Fund: Ironbank Karara Market Neutral Fund
Manager: Karara Capital
Fund Type: Retail Unlisted Fund
Invests In: Australian REITs and equities using a market neutral strategy.
Key People: Andrew Smith
Investment Focus: The Fund aims to generate absolute returns in line with long term equity returns while targeting a lower risk profile.
Risk profile: Medium. The Fund utilises a market neutral strategy. This means the manager has a very low net exposure to equity markets. This should reduce the effect of major market falls.
Affluence Fund Weighting: As at August 2020, the Ironbark Karara Market Neutral Fund has a weighting of 1.5% of the Affluence Investment Fund portfolio.
What the Karara Market Neutral Fund does
The Ironbark Karara Market Neutral Fund is a collaboration between Ironbark Asset Management and Karara Capital. Ironbark is the Responsible Entity and provides administration and marketing services. Karara Capital is the investment manager, and our focus is on them as they make the buying and selling decisions.
Karara Capital was established in April 2007. They have approximately $3 billion of funds under management. The majority of the FUM is in the successful Australian equities and small cap strategies. In 2016 Karara launched their property securities and market neutral investment strategies when Andrew Smith joined Karara. Andrew has held a number of senior portfolio manager roles, largely in the property sphere.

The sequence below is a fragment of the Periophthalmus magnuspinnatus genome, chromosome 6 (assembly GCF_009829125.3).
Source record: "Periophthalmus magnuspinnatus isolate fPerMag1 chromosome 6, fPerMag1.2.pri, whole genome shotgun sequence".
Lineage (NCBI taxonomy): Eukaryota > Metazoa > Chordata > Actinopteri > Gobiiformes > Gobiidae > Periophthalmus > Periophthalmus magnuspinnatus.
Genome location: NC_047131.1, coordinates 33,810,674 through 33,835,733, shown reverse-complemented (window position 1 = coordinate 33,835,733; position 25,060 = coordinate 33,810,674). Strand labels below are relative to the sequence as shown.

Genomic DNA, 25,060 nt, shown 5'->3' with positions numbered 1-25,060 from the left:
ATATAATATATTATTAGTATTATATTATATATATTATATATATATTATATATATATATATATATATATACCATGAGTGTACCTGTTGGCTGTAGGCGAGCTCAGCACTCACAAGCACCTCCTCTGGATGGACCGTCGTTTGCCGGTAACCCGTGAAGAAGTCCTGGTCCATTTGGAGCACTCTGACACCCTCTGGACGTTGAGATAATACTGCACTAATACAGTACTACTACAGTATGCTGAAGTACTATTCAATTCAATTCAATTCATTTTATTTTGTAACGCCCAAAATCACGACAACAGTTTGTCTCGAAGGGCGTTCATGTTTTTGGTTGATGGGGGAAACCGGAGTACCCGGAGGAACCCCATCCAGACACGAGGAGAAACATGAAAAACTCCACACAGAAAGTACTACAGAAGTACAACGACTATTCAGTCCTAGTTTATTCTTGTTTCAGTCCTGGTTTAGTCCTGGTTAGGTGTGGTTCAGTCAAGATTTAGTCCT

The Fund aims to generate absolute returns in line with long term equity returns while targeting a lower risk profile. Generating returns that are uncorrelated (i.e. performance doesn’t necessarily rise/fall when equity markets do) and preserving capital are priorities for the Fund. Investment limits include a maximum gross exposure of 200% (combined long and short exposure) and net exposure between -25% and +40%. The Fund asset allocation will be biased towards ASX listed real estate investment trusts (REITs) and other property-related securities, as well as other ASX securities and limited global REITs.
How the Fund aims to make money
The Fund uses four different methods for alpha generation:
- Pairs Trading. One security is purchased long. Another security is sold in an equal proportion short. The manager is trying to match up pairs of securities that have similar characteristics from within similar ASX sectors. They are looking to exploit relative pricing differences between the two stocks, irrespective of the performance of the market as a whole. If the stock purchased long does better than the stock sold short, the Fund makes money. If the opposite occurs, the Fund loses money.
- Fundamental Long. This is the traditional investment method. The manager purchases stocks that they believe are trading below their intrinsic value.
- Fundamental Short. Essentially the opposite of a fundamental long. The manager shorts a security when they think it is trading above its intrinsic value.
- Event Driven. The manager frequently observes special situations whereby mispricing occurs. These can be caused by “events” such as merger and acquisition activity, initial public offerings, equity placements, recapitalisations, Australian de-listings, buybacks, acquisitions & divestments and index rebalancing. These events differ in nature and have varying expected timeframes to play out.
Karara Market Neutral Fund Performance
The Fund has just reached its four year anniversary. We have compared the performance of the Fund to the ASX 200 Index. The manager reports their performance compared to the RBA cash rate. We do not believe this is a valid benchmark.
Performance and volatility of returns over various time periods are summarised below.
Returns for the Fund and the ASX200 Index since the commencement of the Fund are shown below.
One of the other factors we focus a lot on is the Fund’s performance during months when the index had the largest negative returns.